Chronic cough in adults: Evaluation and management in primary care

Journal of General Practice

ISSN: 2329-9126

Open Access

Chronic cough in adults: Evaluation and management in primary care

Joint Event on 3rd International Conference on General Practice & Primary Care & 24th International Conference on Dental Public Health & Dental Hygiene

August 16-17, 2018 Madrid, Spain

John Malaty

University of Florida, USA

Keynote: J Gen Pract

Abstract :

Although chronic cough in adults can be caused by many etiologies, these patients can be effectively evaluated in primary care by considering the most common causes, which alone, or in combination, make up the vast majority of cases: upper airway cough syndrome (UACS), gastroesophageal reflux disease (GERD)/laryngopharyngeal reflux disease (LPR), asthma and non-asthmatic eosinophilic bronchitis (NAEB). These should be evaluated clinically and spirometry performed if indicated. Empiric treatment should be initiated while considering angiotensin converting enzyme inhibitors, environmental triggers, tobacco use, chronic obstructive pulmonary disease (COPD) and obstructive sleep apnea (OSA) as potential causes. Chest X-ray can rule out concerning infectious, inflammatory and malignant thoracic conditions and empiric treatment of the aforementioned etiologies can also be diagnostic. In rare cases, chronic refractory cough may be present and one may then consider referral to pulmonology and/or otolaryngology, in addition to trial with gabapentin, pregabalin and/or speech therapy. In this presentation, the author will discuss how to evaluate and effectively treat these causes of chronic cough in the primary care setting, in addition to discussing when to refer these patients for specialty care. Recent Publications 1. Michaudet C and Malaty (2017) Evaluation of the patient with chronic cough. American Family Physician 96(9):575-580. 2. Marlow N H, Malaty J Jo A, Tanner R J, Beau de Rochars V M, Carek P J and Mainous A G (2017) Hearing impairment and undiagnosed disease: the potential role of clinical recommendations. Journal of Speech, Language, and Hearing Research 60(1):231-237. 3. Carek PJ, Malaty J, Dietrich E, Lombardi J, Porter MB, Blanc P and Samraj G (2016) Addressing hospital readmissions: impact of weekly meeting. Family Medicine 48(8):638-641. 4. Malaty J (2016) Medical management of chronic rhinosinusitis in adults. Sinusitis 76-88. 5. Dieuvil M and Malaty J (2016) An uncommon cause of acute encephalopathy in liver cirrhosis. BMJ Case Reports.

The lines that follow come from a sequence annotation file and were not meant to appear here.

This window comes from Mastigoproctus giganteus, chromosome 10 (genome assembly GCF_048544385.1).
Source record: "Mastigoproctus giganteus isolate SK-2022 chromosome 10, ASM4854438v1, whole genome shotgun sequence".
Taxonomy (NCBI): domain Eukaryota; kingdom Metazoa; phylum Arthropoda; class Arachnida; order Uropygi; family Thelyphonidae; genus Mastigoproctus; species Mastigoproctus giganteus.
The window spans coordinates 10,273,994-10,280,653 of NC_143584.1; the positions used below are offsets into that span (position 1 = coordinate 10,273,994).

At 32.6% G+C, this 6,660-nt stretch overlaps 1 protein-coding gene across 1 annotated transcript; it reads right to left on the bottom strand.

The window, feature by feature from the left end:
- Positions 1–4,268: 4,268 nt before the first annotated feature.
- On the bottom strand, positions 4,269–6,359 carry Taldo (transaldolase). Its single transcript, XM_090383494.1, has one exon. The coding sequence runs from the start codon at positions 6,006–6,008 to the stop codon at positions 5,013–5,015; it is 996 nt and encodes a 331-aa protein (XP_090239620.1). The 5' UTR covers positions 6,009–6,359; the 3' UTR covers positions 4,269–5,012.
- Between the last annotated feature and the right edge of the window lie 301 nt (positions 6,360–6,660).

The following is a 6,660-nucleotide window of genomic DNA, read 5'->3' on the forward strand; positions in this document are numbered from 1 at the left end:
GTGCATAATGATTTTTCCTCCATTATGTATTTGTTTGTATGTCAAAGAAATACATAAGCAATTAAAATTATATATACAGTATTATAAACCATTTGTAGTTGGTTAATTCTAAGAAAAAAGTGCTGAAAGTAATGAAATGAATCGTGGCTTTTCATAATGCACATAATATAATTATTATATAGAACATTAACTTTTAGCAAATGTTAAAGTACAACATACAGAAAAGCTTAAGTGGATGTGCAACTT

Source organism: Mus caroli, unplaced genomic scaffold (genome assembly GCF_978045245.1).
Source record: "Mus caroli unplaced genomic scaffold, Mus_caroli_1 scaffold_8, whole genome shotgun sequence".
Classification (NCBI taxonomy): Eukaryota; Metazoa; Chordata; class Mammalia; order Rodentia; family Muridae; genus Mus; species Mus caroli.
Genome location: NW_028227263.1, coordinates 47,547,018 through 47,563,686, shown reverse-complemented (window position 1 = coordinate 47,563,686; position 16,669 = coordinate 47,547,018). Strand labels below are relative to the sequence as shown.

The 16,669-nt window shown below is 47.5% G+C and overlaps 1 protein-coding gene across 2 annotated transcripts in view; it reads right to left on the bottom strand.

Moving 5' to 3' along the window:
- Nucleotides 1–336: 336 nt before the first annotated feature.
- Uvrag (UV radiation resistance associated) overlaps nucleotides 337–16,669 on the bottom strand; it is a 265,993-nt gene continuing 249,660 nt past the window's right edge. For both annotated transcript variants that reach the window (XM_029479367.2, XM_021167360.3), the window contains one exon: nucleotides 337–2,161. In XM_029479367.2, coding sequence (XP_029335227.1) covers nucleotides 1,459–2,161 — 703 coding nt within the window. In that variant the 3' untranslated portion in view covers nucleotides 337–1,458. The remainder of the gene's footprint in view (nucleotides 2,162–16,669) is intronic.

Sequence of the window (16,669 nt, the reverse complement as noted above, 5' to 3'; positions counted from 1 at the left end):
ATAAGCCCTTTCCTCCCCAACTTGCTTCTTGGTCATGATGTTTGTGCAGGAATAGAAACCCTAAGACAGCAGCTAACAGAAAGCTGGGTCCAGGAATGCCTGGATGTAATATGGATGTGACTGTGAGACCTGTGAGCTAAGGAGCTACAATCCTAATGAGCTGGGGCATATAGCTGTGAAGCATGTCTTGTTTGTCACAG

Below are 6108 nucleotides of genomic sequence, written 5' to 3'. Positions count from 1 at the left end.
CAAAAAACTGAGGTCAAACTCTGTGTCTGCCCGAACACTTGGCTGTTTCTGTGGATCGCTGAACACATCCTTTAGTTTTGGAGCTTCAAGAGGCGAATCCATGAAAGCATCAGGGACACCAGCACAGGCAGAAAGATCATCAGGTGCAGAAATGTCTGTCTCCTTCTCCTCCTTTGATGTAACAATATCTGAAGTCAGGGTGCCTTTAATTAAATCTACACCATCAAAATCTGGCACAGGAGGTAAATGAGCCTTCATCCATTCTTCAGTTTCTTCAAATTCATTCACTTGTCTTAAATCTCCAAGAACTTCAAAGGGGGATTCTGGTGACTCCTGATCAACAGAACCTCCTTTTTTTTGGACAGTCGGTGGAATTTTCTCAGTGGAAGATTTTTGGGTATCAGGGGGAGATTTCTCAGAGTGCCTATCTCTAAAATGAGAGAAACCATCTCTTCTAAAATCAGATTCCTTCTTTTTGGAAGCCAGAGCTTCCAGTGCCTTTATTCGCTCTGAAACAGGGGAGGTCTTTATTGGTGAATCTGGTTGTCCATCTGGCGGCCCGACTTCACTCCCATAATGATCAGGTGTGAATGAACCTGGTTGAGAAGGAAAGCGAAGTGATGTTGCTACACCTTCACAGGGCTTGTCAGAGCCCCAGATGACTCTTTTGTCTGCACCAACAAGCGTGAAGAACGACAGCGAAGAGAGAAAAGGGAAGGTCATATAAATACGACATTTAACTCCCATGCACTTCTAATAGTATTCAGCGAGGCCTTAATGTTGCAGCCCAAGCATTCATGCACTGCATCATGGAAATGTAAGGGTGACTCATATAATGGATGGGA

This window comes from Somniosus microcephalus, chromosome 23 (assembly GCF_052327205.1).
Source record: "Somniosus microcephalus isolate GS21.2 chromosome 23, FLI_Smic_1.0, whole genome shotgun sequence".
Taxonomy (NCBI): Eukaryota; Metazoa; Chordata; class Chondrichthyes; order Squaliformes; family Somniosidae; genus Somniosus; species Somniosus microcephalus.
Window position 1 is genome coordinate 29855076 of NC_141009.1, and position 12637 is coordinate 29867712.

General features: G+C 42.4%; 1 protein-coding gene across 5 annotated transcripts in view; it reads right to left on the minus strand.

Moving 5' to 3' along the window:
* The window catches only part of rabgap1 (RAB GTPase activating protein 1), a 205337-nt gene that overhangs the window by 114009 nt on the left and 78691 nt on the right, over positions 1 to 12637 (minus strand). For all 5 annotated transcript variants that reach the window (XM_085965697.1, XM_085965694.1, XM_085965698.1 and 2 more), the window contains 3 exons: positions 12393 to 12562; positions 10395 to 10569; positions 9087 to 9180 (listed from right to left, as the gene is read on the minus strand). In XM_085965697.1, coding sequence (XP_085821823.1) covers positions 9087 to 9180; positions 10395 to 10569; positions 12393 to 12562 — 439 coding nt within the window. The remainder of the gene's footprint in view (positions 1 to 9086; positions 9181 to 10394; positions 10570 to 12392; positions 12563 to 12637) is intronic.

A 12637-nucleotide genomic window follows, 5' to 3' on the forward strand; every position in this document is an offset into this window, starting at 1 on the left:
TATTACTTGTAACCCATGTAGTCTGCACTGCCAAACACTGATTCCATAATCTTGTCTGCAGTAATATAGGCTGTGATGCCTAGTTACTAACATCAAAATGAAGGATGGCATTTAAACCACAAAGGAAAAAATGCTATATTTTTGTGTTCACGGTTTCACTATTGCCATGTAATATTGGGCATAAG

Biography :

John Malaty has expertise in ear-nose-and-throat conditions in primary care. He is an academic family Physician, who is board-certified by the American Board of Family Medicine and who also has prior Residency training in Otolaryngology and recently made a Fellow of the American Academy of Family Physicians (FAAFP). He learned specialized clinical care skills about evaluating and managing ear-nose-and-throat problems that are frequently encountered in primary care. His expertise has led him to publish and present his research work nationally and internationally in this field, and to teach these skills to family medicine residents in an academic family medicine residency training program at the University of Florida.



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